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Scrub cut at Cleethorpes will boost dune biodiversity

10:03 am, Tuesday, 23rd November 2021 - 2 years ago

Environment and community safety

By regularly coppicing areas of scrub, conservationists will dramatically improve these coastal
habitats for rare wildlife

Coastal sand dunes are the most threatened habitat type in Europe from biodiversity loss.

At Cleethorpes, large areas of the dune grassland are becoming overgrown with scrub and rank vegetation, which reduces the size and types of habitat available for rare sand dune wildlife.

For these special sand dune species to have a future here, some areas of vegetation including patches of dense sea buckthorn need removing.

In December 2021, North East Lincolnshire Council will be cutting down carefully selected sections of scrub at Cleethorpes, working with Natural England as part of a project called Dynamic Dunescapes.

This project is working to rejuvenate coastal sand dune habitats in England and Wales, funded by National Lottery Heritage Fund and EU LIFE Programme. This work is planned in partnership with another local Dynamic Dunescapes partner organisation, Lincolnshire Wildlife Trust.

It’s a method that the dunes at Cleethorpes are familiar with. For the past 25 years, Cleethorpes Dunes have been the focus of coppicing and removal work at five-year intervals. By regularly coppicing and clearing some areas of sea buckthorn and scrub, diversity is introduced back into the habitat.

The result is a range of age, height, and plant structure within the habitat, with overgrown grassland once again exposed, and new growth flourishing. Not all scrub is removed; areas of woody growth are chosen to remain, to continue to support some of the birdlife that the Lincolnshire coast is home to. All of this leads to increases in biodiversity and the abundance of species seen.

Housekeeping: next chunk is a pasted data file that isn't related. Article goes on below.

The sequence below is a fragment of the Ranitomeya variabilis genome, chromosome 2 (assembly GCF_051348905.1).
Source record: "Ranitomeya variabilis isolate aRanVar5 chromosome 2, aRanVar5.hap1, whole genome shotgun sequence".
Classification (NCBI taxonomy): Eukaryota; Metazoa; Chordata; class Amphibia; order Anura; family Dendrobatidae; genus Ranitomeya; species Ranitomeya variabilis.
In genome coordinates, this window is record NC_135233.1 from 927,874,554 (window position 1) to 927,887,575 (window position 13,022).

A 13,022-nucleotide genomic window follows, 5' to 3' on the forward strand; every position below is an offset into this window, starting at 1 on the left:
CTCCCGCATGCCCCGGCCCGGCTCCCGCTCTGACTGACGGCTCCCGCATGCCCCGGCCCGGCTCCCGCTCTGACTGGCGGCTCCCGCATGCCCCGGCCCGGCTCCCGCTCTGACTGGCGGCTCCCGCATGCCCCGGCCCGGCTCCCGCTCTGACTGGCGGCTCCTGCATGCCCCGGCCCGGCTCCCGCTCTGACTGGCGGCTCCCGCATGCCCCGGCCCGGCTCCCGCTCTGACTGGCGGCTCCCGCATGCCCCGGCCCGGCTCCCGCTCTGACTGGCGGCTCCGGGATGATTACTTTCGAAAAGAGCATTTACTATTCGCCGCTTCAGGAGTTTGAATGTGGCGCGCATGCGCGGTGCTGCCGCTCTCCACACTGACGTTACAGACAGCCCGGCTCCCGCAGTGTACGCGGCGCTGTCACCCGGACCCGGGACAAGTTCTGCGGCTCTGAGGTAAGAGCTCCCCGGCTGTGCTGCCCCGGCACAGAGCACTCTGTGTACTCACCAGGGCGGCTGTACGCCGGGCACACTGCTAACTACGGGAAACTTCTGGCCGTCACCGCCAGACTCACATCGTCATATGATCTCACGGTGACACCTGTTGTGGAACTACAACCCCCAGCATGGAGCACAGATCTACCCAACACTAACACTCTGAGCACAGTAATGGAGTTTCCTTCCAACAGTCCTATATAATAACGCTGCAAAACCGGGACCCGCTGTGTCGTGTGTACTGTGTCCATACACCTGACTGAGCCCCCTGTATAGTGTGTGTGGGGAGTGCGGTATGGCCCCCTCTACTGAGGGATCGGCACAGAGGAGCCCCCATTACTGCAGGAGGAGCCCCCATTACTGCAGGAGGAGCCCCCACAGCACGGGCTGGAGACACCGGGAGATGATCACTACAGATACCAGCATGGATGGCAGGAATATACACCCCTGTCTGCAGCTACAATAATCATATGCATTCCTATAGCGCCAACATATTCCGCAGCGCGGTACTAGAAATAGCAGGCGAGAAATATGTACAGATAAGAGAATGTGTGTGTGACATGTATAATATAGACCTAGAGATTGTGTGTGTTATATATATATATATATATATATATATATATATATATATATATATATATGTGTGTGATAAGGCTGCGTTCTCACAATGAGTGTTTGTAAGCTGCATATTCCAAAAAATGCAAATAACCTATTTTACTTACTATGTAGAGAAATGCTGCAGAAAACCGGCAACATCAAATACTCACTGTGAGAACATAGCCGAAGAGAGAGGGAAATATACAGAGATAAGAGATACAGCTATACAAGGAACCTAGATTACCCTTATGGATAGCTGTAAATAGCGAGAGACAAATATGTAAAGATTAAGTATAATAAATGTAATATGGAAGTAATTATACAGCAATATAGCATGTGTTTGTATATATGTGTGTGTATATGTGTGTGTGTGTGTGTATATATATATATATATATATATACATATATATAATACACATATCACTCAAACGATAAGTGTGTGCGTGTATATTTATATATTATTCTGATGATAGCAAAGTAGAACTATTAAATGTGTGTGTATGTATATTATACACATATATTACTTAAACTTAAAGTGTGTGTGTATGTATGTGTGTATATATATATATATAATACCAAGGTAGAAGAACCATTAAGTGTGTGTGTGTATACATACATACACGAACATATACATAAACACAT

Guy Mason, Natural England, Dynamic Dunescapes Lead Advisor, says:

“Rotational Coppicing involves us removing scrub at different places, over many years. By helping to keep the habitat diverse, we safeguard a future for the wildlife that depends on it.

The last round of scrub removal took place in 2014, and since then we have seen a range of orchids, including Southern Marsh, Common spotted, Bee, and Pyramidal orchids, start to grow in the coppiced area. This is great news for biodiversity, and especially for our local pollinators.”

Coppicing is a conservation technique that has been used for centuries. When left unmanaged, areas of hedgerow or scrub will outcompete other species and grow together to form uniform and dense blocks of vegetation, with little diversity.

By removing some areas of scrub, the ground and grassland habitats beneath are once again exposed to light and the many plants which are food for butterflies, bats, small mammals, and birds can flourish.

Creating a diversity in the ages of plants growing at Cleethorpes will allow conservationists to ensure that there are sufficient areas of the different habitats needed for each stage of the life cycles of the many birds and invertebrates.

Tish Cookson, Dynamic Dunescapes Engagement Officer at Lincolnshire Wildlife Trust has been leading public engagement for the work and is excited to see this part of the project get underway:

“It’s fantastic to see this important habitat managed in a way that has the best outcome for biodiversity, using techniques that are grounded in science, informed by evidence, and specific to the wildlife found here.”

Rachel Graham, Ecology Manager at North East Lincolnshire Council, says:

“The sand dunes are an integral part of the Humber Estuary SSSI and our Local Nature Reserve, and we’re so lucky to be able to enjoy the main pleasure beach and, with one step, enter into this gem of a habitat, one of the best coastal wildflower areas on the coast, and that’s because of the previous management of buckthorn, one of the Humber Estuary SAC features.”

Work will take place just south of the Leisure Centre to the Cafe and opposite the boating lake and is scheduled to take three weeks to complete. The public are asked to keep an appropriate distance from the workers on site and to keep dogs on short leads.

In October, a free public presentation and discussion was held online, in which the public heard from representatives from Natural England, Lincolnshire Wildlife Trust and North East Lincolnshire Council. A recording of this session is available online at

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